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Postcards From The Proud Highway
  • October 09, 2011 : 20:10
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This article was originally published in the May 2005 issue of Playboy magazine.

What follows is the final collaboration between Hunter Stockton Thompson and Playboy, based on a series of interviews he gave to Assistant Editor Tim Mohr last December. The two spent the better part of a week at Owl Farm analyzing a variety of subjects, from firearms to physical fitness, all of which interested Thompson deeply. "To live outside the law you must be honest," Bob Dylan wrote, but you must also possess great sensitivity to your environment and a wide range of esoteric skills and wisdom. In his 67 years on earth Thompson made himself an expert in matters great and small and loved nothing more than to expound on what he had learned. This assignment was interrupted by his death on February 20, but we could think of no better tribute to a great American writer than to present this small storehouse of vital knowledge in his own words. This is for old fans as well as those who may have come to the party only recently. - The Editors

On Freedom

Freedom is a challenge. You decide who you are by what you do. It's like a question, like a fork in the road. An ongoing question you have to keep answering correctly. There's a touch of the high wire to it. I've never been able to walk high wires, but I get the feeling.

On Driving

The only way to drive is at top speed, with a car full of whiskey. It takes commitment, especially out here with so many deer and elk around. Car lights paralyze deer. You've got to lean on the horn, brace on the wheel and stomp on the accelerator. When you hit the brakes the front of the car dips down—that will put the beast into your windshield. Now, the significant impact will still occur if you step on the gas, but you're not helpless. It'll still destroy your grille and lights, but—unless it's a bull elk—it will kick the animal out of the way. Hitting the beast head-on will move it instead of popping it up onto the windshield.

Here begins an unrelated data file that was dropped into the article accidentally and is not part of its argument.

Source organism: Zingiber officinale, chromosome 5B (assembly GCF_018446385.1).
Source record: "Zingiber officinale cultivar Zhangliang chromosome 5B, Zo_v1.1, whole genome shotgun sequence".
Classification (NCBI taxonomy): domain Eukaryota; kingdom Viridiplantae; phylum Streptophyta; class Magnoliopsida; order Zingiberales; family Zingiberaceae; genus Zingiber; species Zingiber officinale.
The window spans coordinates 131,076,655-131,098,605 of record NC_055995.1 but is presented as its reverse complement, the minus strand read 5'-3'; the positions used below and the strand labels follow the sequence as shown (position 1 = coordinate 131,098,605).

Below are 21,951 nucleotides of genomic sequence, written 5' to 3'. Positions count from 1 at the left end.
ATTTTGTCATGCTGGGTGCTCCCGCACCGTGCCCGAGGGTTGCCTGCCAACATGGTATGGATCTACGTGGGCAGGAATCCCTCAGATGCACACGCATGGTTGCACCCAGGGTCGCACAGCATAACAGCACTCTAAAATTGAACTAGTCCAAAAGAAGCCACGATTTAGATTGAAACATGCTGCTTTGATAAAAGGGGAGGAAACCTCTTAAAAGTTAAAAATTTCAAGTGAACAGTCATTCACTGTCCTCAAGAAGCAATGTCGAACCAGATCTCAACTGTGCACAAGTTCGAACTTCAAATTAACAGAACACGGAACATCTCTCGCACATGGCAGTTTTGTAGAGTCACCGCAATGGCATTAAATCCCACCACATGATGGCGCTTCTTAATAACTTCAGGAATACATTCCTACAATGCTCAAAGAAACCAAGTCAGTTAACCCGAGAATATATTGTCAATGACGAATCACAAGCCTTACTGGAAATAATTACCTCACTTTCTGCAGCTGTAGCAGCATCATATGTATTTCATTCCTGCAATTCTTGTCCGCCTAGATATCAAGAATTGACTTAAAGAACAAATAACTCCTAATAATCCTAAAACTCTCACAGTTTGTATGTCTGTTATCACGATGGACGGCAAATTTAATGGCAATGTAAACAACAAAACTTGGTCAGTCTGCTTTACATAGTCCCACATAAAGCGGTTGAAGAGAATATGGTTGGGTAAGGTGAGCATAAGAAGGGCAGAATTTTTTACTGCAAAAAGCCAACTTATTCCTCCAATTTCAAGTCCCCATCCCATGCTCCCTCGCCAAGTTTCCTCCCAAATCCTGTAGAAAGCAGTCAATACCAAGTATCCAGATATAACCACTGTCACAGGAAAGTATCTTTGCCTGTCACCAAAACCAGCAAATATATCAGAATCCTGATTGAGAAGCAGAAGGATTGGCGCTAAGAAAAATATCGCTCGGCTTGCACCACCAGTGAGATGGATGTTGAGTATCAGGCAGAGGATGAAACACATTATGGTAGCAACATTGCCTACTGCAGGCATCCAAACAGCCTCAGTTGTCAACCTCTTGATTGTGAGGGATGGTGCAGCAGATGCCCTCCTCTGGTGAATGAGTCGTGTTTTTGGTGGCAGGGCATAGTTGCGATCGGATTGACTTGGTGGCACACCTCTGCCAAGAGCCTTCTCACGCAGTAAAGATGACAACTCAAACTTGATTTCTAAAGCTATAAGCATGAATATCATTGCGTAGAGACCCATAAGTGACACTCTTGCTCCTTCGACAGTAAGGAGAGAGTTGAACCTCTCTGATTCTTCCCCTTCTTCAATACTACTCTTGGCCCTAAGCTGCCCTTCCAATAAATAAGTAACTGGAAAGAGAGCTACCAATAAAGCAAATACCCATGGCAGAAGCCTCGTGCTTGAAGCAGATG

It's the swerving that gets people killed.

You know how powder snow is great for skiing? It's great for driving, too. You just have to know the limitations of the car if you're going to drive on snowy roads. Once you've done 360s and drifts, you know what the road is like. And I always test the brakes, just to be sure I'm not going to go 400 feet when I think I have a grip. Once you get yourself into a full-bore drift, just downshifting won't get you out of it. A combination of things can, but downshifting alone can get you out of it only on asphalt. And Jesus, driving on "all-weather" tires... I can't imagine driving on those. I use studded snow tires. The metal studs sound like a tank and wreak havoc on the roads, but they are like bear claws. The difference between hitting your brakes in a blizzard with snow tires and the all-weather tires they put on rental cars? Goddamn.

On Courage

I set the speed record on Saddle Road—in Kona, on the Big Island of Hawaii—in a heavy rainstorm. There are always going to be things like monsoons when you're trying to set a speed record. What do you do? Think better of it? Come back another day? Your life will change on decisions like that. I take a street-fighter mentality, an Ohio riverboat gambler attitude: It's out of the question to go back or turn around.

On Violence

Never hesitate to use force. It settles issues, influences people. Most people are not accustomed to solving situations by immediate and seemingly random applications of force. And the very fact that you are willing to do it—or might be—is a very powerful reasoning tool. Most people are not prepared to do that. You can establish the right reputation in this regard—you might, right in the middle of a conversation, just swat some motherfucker across the room. Make his blood shoot out in big spurts. I'm giving away trade secrets here.

I've been beaten worse in New York City than I ever was by the Hells Angels. I used to go out looking for punch-ups in New York. It was worth it just to see an oncoming mob of angry preppies. These weren't fights. There was nothing personal about it. I didn't hate the people. I was just a brawler. It was good American fun. It was all frivolous. There wasn't any right or wrong. Just fucking Saturday-night whoopee.

On Fate